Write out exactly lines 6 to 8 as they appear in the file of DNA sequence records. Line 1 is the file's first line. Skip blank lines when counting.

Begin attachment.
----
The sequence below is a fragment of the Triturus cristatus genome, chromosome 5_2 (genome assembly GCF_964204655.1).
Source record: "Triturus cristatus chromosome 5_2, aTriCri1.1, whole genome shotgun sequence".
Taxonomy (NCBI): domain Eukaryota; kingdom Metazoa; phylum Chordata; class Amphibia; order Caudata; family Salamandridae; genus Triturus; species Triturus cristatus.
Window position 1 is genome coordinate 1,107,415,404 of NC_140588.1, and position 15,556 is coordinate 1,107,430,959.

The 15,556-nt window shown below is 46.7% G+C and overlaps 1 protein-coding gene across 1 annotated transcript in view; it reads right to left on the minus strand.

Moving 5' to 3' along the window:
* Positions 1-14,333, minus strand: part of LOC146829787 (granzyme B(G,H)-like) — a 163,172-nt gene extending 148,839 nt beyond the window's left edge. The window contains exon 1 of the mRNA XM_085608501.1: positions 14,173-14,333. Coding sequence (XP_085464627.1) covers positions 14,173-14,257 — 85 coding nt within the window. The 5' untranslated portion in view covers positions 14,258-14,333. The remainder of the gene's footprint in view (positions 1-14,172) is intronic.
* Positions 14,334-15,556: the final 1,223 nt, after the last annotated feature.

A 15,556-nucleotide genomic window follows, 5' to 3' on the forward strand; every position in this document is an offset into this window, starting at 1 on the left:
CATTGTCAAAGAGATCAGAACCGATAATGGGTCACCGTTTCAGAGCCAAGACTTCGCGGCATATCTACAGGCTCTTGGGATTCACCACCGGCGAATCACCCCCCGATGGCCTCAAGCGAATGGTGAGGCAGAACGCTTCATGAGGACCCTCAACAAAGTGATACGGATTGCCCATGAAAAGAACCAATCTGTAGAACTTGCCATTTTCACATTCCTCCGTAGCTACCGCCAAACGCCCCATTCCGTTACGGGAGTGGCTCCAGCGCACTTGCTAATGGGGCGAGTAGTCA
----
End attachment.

Moving 5' to 3' along the window:
* Positions 1-14,333, minus strand: part of LOC146829787 (granzyme B(G,H)-like) — a 163,172-nt gene extending 148,839 nt beyond the window's left edge. The window contains exon 1 of the mRNA XM_085608501.1: positions 14,173-14,333. Coding sequence (XP_085464627.1) covers positions 14,173-14,257 — 85 coding nt within the window. The 5' untranslated portion in view covers positions 14,258-14,333. The remainder of the gene's footprint in view (positions 1-14,172) is intronic.
* Positions 14,334-15,556: the final 1,223 nt, after the last annotated feature.